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February 24, 2006

JMS blog an election first

The Rhodes School of Journalism and Media Studies and the M&G Online are hours away from launching the first group blog in Africa written by the leaders of political parties competing in an election.

So far the school's New Media Lab (NML) has convinced Patricia De Lille, Ziba Jiyane, Bantu Holomisa, Pieter Mulder and Tony Leon to blog the last few days running up to the elections. ANC participation is not yet certain, but the ruling party has indicated a willingness to participate. The site will launch later today (Friday 24 February 2006) once the NML has gathered the rest of the posts. Meanwhile, have a look at it at http://electionblogs.mg.co.za

JMS3 Writing & Editing: Happy blogging

It's the first term of 2006 and 22 Journalism 3 Writing & Editing students have been divided into four competing news agencies covering different aspects of life at Rhodes University. In an innovative departure from earlier incarnations of this writing course, the students are being assessed on their ability to set up and maintain two quite different blogs:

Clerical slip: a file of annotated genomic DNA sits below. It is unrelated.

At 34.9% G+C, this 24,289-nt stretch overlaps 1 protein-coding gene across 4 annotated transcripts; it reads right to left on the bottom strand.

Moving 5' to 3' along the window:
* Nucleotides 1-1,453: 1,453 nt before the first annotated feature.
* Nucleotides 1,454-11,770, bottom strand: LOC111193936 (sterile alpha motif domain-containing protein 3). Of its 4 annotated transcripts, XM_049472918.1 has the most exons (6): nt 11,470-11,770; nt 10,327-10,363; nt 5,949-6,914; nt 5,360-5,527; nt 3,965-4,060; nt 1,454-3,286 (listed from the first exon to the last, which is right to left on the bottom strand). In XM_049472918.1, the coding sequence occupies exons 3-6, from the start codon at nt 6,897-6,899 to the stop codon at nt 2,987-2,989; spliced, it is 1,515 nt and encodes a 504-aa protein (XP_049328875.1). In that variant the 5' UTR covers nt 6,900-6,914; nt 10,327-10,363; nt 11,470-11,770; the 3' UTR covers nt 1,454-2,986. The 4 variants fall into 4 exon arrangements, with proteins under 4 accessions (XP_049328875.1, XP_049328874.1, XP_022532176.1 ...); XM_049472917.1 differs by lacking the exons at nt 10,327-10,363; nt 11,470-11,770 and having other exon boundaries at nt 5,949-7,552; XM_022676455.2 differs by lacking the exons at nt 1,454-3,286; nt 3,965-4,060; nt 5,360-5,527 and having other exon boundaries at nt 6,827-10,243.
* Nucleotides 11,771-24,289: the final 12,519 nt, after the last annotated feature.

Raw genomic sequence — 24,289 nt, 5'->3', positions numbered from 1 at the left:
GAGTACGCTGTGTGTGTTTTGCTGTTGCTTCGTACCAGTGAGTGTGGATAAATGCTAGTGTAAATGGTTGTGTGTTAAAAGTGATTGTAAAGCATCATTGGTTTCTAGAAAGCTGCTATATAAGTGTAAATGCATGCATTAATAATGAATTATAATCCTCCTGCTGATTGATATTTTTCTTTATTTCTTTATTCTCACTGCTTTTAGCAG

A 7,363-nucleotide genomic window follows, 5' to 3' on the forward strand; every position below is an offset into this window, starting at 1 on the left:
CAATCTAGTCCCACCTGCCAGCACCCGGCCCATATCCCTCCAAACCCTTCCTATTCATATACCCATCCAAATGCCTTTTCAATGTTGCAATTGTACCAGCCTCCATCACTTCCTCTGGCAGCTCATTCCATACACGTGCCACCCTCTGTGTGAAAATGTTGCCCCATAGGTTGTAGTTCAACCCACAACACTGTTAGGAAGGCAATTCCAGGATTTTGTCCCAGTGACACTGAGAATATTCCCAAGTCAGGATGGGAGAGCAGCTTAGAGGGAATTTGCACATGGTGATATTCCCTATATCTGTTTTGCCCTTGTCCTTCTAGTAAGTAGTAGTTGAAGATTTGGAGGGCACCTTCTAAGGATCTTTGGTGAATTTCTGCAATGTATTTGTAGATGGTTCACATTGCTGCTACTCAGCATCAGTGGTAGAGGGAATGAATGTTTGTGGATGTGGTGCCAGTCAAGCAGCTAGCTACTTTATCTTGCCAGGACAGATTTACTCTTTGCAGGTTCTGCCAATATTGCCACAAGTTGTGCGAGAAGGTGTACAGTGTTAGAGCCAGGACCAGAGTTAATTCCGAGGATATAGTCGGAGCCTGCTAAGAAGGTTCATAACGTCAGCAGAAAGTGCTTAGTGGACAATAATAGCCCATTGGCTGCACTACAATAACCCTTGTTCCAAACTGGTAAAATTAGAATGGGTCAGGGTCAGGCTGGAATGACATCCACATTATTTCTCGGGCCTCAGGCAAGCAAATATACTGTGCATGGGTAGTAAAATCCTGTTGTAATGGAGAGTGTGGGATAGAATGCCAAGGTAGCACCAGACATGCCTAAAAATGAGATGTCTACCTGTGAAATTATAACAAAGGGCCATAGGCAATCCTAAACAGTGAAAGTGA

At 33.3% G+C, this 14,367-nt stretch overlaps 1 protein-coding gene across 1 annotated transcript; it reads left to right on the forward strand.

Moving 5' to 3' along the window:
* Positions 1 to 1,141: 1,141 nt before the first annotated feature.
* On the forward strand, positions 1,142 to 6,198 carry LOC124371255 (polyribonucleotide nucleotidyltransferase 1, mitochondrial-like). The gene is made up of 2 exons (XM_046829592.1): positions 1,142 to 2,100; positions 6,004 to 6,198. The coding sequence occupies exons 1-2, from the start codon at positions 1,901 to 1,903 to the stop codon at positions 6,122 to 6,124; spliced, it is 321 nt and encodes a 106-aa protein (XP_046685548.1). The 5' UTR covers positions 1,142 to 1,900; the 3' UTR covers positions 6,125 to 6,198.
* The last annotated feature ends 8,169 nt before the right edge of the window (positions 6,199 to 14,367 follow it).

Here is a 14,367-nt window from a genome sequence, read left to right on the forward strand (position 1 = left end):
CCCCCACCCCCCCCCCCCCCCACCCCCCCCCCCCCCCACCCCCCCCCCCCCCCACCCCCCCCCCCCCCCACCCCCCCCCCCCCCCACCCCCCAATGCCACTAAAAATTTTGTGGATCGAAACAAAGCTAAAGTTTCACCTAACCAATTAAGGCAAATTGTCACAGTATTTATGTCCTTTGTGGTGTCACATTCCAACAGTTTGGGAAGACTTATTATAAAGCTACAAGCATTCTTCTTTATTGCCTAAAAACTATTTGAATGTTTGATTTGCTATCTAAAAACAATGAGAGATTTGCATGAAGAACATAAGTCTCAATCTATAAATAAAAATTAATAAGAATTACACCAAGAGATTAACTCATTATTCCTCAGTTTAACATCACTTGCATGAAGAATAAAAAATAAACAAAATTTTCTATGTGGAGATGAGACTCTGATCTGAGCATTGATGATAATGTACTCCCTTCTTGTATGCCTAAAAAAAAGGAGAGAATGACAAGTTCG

1. Group blogs, primarily used as a communication channel for the following four news agencies: Tryline (sport at RU); Open Rhodes (general news at RU), Green Inc. (environment) and Academics Anonymous ('addicted to academia');
2. Individual blogs, primarily used by each student as a space to reflect critically on: their own journalism; concepts like civic mapping; any other aspect of the course as it progresses.

The news agency blogs should help to create group internal cohesion and identity by providing a forum for:
- conceptualising, debating and editing stories;
- synchronising attempts to get work marketed and published;
- posting useful agency resources (web links, source books, etc.).
Agencies may decide to set up a second group blog later in the term, directed towards an external readership.

The individual blogs should give students a (hopefully) welcome opportunity to develop their own personal writing styles by casting off some of the constraints of formal newswriting style. Student bloggers should be allowed to comment on 'the story behind their story' and be given the space to express frank viewpoints about any other aspect of the course. Hopefully, this will encourage discussion with visitors (including the course lecturer, fellow students and other bloggers in cyberspace).

Thanks to colleague Colin Daniels for setting up the 'joblogisphere'.

Here's to happy blogging.

Rod Amner
Lecturer, Writing & Editing

February 23, 2006

Welcome to JoBlog

This is the place where a lot of blogging will go down in the near future...